2 Peter is written by Peter as a farewell discourse before his imminent martyrdom, most likely at the hands of Nero, fulfilling the words that Jesus spoke over him at the end of John. Before his death he states his intention to his readers, which is to “refresh your memory” (1:13) and leave a writing that can be remembered “after my departure” (1:15). He addresses the same communities that he previously had written to in 1 Peter, who are also aware of Paul’s writings, which he refers to in passing as “scripture” (3:16).
By way of introduction, he firstly urges them as Christians to never stop growing which he illustrates by describing seven character traits, which if they are increasing, mean that we won’t be useless or unfruitful in our faith. He then seeks to address several different issues confronting the gospel.
The first issue is the objection posed by the sceptic: isn’t this all just made up fairy tales (like unicorns and pixies)? Peter’s answer is no, he was a personal eyewitness to Jesus in his transfiguration upon the mountaintop and to his resurrection from the dead.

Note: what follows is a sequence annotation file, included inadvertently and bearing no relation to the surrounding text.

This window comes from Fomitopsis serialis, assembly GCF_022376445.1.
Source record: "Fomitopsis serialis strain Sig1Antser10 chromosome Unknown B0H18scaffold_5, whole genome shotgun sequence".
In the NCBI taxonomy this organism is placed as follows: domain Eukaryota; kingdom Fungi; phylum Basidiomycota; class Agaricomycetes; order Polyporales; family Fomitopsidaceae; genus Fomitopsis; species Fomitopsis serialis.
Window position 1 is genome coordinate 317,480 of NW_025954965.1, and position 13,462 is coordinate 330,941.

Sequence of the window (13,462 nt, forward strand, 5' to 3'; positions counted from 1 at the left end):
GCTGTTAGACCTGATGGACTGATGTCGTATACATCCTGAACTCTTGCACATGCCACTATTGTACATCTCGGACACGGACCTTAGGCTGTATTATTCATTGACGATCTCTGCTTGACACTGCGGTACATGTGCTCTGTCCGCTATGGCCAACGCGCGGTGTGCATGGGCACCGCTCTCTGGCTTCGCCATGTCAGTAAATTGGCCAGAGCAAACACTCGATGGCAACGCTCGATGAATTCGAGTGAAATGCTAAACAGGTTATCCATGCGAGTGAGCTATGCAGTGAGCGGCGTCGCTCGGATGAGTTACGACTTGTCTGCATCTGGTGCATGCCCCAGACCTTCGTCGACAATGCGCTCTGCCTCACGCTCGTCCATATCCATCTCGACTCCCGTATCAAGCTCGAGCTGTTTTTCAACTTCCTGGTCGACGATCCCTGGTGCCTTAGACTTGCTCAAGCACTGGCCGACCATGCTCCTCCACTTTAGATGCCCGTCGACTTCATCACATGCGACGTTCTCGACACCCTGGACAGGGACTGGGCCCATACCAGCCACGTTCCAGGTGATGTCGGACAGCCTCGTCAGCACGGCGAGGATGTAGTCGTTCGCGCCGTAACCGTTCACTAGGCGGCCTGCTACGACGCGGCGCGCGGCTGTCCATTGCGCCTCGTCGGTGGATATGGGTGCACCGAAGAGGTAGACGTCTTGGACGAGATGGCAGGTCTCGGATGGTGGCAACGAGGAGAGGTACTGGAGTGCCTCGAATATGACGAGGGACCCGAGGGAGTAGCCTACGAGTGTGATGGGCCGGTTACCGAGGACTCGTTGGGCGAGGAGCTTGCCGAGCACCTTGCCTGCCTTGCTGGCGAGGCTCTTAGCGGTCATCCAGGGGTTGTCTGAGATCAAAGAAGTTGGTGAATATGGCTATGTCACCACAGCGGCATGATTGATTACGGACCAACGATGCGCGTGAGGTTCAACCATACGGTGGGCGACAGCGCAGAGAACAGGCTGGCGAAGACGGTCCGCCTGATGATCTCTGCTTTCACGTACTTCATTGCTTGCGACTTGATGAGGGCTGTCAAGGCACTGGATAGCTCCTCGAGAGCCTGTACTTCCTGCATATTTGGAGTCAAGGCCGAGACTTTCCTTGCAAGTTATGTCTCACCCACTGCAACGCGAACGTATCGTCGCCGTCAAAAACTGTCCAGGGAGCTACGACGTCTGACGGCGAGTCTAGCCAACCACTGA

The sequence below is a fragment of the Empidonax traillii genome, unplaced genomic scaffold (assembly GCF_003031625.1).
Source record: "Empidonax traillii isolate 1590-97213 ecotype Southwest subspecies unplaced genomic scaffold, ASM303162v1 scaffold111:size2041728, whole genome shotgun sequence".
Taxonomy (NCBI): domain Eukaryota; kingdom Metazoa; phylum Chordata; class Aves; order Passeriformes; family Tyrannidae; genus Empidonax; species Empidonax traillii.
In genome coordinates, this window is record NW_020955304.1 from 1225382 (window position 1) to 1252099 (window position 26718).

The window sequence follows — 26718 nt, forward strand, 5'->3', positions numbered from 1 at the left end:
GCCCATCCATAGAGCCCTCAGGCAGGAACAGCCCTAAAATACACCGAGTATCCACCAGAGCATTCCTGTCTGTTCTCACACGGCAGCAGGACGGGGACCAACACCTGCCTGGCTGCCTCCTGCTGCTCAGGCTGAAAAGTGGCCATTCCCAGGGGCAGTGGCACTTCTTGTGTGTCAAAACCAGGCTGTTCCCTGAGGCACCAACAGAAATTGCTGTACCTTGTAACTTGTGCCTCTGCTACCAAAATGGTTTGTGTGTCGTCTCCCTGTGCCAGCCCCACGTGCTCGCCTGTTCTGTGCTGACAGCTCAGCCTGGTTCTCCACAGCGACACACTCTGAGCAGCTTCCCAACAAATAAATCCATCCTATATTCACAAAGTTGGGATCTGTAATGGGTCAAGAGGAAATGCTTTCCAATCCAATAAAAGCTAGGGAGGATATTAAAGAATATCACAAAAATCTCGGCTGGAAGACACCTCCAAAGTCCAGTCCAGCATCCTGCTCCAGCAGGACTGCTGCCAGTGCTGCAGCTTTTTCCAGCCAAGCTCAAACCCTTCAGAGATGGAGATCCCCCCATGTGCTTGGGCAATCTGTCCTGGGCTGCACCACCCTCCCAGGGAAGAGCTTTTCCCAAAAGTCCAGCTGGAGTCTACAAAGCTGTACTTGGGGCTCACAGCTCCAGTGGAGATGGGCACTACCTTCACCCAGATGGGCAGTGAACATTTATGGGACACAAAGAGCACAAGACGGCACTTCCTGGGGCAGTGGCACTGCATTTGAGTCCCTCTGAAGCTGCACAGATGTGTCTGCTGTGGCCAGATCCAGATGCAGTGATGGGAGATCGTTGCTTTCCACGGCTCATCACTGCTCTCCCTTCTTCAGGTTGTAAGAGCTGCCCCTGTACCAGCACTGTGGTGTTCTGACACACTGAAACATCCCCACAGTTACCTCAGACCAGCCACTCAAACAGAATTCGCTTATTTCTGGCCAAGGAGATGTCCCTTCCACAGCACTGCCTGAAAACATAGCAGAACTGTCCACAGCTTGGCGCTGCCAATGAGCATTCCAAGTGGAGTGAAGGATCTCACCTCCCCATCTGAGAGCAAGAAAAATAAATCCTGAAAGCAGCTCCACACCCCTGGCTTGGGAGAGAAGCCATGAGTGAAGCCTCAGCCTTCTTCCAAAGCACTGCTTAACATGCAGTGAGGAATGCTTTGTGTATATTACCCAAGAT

The second issue is the danger of false teachers amongst the church community. These false teachers lead people astray by their own behaviour which is completely immoral both in terms of sexual immorality and greed. Peter says that they are like a pig washed clean who goes back to wallow in the mud (2:22). He gives illustrations from the Old Testament (Genesis 6, interpreted by 1 Enoch; Noah and the flood and Sodom and Gomorrah) to argue that God knows how to bring judgement on people and rescue the righteous.
The third issue is that of the “scoffer” who questions, so where is the promised return of Jesus? Peter answers this objection by reference to time and creation. The existence of the universe determines a beginning. He further gives an explanation for the criticised delay; it’s actually because God is patient and wants people to repent that He is taking His time. His patience works out for our salvation, if he hadn’t been patient, then there would have been no one saved at all. And what will this coming be like? Suddenly, like a thief in the night (Matthew 24) and apocalyptic in nature, the very end and the revealing of all things.
In the light of this ending, how should we live? Holy, godly, spotless, blameless and finally, on guard – less we be carried away by the lawless and fall from our secure position (3:17). We are to grow in grace and in knowledge of our Lord Jesus, a theme that Peter constantly returns to in his letter (1:2, 2, 8; 2:20, 3:18).
In summary, 2 Peter exhorts us to be sure that our faith is healthy and alive and at the same time be wary about falling away into false teachings that can subtly seduce us.